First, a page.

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Which of the following are correct?

      right   wrong
ID    [x]     [ ]
i.d.  [x]     [ ]
I.D.  [ ]     [ ]
Id    [ ]     [ ]
I.d.  [ ]     [ ]
id    [ ]     [ ]

Marked the ones i found in dictionary.com

And what are the correct pluralized versions?

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3  
I don't have the time right now to write up a full answer, but ID, i.d., I.D., are all easily understood, the ones with different case aren't, and id could give someone pause given the similarity to the first word in id est, a Latin phrase somewhat commonly used in English. –  waiwai933 Apr 14 '11 at 19:55
    
@waiwai933: id est isn't used often at all outside its abbreviated form i.e., so I'd be more worried about confusion with the (also rather uncommon) word id. –  Jon Purdy Apr 15 '11 at 1:16
    
Suggestion: Update the check marks according to correct/chosen answer. –  M. Joanis Jan 8 '12 at 10:24
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5 Answers 5

up vote 4 down vote accepted

Both the NOAD and the OED report that ID is an abbreviation for identity, identification.

They weren't carrying any ID.
I lost my ID card.

The term id is used in psychoanalysis, and Id is a variant spelling of Eid.

In some contexts, id could be understood as ID, for example in the phrase the user id used when talking of a CMS.

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2  
ID would be least confusing. –  mgb Apr 14 '11 at 20:25
3  
Although I am still waiting for my official government ego card. –  mgb Apr 14 '11 at 23:47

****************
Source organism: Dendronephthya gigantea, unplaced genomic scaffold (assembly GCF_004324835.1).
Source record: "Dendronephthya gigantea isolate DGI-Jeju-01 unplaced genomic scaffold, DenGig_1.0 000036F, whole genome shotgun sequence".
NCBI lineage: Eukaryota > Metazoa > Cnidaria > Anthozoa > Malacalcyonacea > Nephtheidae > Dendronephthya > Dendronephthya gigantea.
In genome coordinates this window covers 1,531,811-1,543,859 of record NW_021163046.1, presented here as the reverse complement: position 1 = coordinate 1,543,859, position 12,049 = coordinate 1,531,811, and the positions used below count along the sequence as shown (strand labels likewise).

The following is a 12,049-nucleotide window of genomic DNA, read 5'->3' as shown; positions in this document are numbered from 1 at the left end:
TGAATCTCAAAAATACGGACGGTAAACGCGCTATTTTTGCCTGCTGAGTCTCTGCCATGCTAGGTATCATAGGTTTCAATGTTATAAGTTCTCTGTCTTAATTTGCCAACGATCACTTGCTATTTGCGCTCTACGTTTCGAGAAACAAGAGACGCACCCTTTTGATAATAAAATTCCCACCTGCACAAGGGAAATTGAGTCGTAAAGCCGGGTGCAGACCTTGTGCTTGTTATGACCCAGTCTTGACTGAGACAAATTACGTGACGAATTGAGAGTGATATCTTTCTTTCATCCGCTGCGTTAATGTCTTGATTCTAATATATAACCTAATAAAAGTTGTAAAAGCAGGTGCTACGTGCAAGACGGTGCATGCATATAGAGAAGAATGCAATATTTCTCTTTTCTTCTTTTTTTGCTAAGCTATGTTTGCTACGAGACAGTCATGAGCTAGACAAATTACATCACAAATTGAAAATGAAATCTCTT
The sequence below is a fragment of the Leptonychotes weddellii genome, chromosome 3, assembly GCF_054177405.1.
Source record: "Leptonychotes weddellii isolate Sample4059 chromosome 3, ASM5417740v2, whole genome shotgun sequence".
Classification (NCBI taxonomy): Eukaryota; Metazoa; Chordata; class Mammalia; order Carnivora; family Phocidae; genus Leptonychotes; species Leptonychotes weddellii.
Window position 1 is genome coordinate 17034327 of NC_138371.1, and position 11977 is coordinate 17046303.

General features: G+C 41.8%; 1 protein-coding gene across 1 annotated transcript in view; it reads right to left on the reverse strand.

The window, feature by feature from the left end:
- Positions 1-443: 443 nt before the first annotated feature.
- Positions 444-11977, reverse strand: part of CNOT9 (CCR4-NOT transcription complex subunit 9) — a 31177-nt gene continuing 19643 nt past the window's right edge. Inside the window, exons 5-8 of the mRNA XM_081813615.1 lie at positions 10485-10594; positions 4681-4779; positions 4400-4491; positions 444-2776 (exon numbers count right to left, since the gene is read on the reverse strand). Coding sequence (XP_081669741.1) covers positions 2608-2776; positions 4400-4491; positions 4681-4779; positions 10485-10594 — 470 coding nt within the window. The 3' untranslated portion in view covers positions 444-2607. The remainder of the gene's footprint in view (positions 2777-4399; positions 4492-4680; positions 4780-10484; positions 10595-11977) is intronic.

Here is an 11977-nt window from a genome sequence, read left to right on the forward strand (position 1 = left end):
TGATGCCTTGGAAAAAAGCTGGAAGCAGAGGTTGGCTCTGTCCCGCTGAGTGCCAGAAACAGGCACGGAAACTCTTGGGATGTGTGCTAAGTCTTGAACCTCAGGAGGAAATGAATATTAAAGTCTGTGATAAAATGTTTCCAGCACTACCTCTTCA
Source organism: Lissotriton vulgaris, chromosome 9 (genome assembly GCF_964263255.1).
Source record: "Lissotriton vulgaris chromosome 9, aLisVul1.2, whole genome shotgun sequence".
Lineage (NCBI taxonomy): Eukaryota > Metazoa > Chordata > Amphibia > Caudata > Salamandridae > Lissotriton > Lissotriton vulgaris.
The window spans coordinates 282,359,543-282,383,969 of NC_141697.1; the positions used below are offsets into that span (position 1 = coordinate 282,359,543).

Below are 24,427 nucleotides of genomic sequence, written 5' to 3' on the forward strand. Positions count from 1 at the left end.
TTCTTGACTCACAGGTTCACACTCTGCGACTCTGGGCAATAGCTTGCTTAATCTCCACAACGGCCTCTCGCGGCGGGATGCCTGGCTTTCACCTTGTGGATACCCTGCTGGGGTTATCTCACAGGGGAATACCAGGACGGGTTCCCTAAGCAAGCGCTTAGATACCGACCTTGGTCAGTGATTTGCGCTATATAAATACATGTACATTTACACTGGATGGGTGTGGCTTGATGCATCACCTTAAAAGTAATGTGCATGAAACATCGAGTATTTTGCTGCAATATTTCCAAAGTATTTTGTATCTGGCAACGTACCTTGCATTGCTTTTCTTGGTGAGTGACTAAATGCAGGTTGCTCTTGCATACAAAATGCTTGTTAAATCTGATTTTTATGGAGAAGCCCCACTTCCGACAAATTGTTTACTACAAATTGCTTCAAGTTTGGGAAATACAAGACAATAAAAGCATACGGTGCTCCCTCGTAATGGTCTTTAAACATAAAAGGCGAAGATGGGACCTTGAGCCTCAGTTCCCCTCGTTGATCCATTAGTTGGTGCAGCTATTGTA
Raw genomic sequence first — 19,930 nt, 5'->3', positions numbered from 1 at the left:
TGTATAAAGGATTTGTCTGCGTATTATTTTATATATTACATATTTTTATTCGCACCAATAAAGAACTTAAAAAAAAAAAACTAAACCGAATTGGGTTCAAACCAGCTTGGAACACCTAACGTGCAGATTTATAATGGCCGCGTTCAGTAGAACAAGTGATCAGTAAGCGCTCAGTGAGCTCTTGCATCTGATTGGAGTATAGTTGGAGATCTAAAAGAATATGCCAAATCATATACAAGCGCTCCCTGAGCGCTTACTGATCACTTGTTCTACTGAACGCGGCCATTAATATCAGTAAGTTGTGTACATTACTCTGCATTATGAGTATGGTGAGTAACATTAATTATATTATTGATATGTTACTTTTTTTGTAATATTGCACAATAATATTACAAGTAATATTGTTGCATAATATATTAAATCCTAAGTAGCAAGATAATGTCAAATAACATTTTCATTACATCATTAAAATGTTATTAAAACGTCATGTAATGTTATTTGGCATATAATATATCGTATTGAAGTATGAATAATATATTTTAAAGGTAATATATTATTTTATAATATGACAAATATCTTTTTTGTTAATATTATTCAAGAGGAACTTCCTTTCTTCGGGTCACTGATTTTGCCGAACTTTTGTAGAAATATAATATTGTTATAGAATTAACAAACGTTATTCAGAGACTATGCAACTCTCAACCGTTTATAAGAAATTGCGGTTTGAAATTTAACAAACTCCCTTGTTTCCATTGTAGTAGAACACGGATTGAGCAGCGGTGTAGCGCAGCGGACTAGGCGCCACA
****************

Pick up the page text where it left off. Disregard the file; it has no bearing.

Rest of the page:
@mgb: Somehow I feel that's outside government jurisdiction. –  Jon Purdy Apr 15 '11 at 1:19
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My gut says "ID", but luckily, so does empirical evidence: Google NGrams Viewer overwhelmingly employs "ID", and Canada's Termium terminological database accepts "ID" as correct (scroll down).

enter image description here

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None are intrinsically "incorrect" (whatever that really means), but the most common in everyday writing would be "ID" or "I.D.". Especially in the UK, it's really not common to put full stops in this kind of word/abbreviation in real-life usage-- I almost think this seems to be something of a primary-school-teacherism.

I can't recall seeing "i.d." or "I.d.".

The other variants ("Id" and "id") wouldn't usually be used in normal writing contexts, but are quite common in some computing contexts. For example, a common convention for naming functions/methods is to capitalise the first letter of "words" and treat abbreviations as normal "words". With that plus the convention of starting variable names with small letters, you would end up with things like:

getTokenId()

idOfUser

But obviously these are quite domain-specific uses.

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Yes - I.D. seems to imply that it's an acronym, i.e. two words, whereas Id. implies contraction. Because it's essentially a nickname for something pronounced the way it's spelt, I'd go for ID anyway. –  TristanK Apr 14 '11 at 21:58
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ID is by far the most common abbreviation.

However, you could argue that Id. is more syntactically correct - a period is often used in abbreviations, particularly when the abbreviation can be confused, as ID could be with Id, the psychoanalytical term.

Nevertheless, I would stick with ID - It's certainly the overwhelming preference in software development, and I think the understanding would be largely ubiquitous.

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Funny that you don't have the one that I think would make the most sense.

Since it is one word, having a period after the first letter doesn't make any sense.

It is not an acronym, so I would rule out ID.

"id" is actually a completely different word that refers to a part of a psyche and "Id" is how you would write it at the beginning of the sentence.

That rules out all for your suggestions. "Id." is what I prefer. "Id.s" being its plural.

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"ID" is hugely common, though, and "Id." is practically never used as far as I can see. –  Neil Coffey Apr 14 '11 at 22:27
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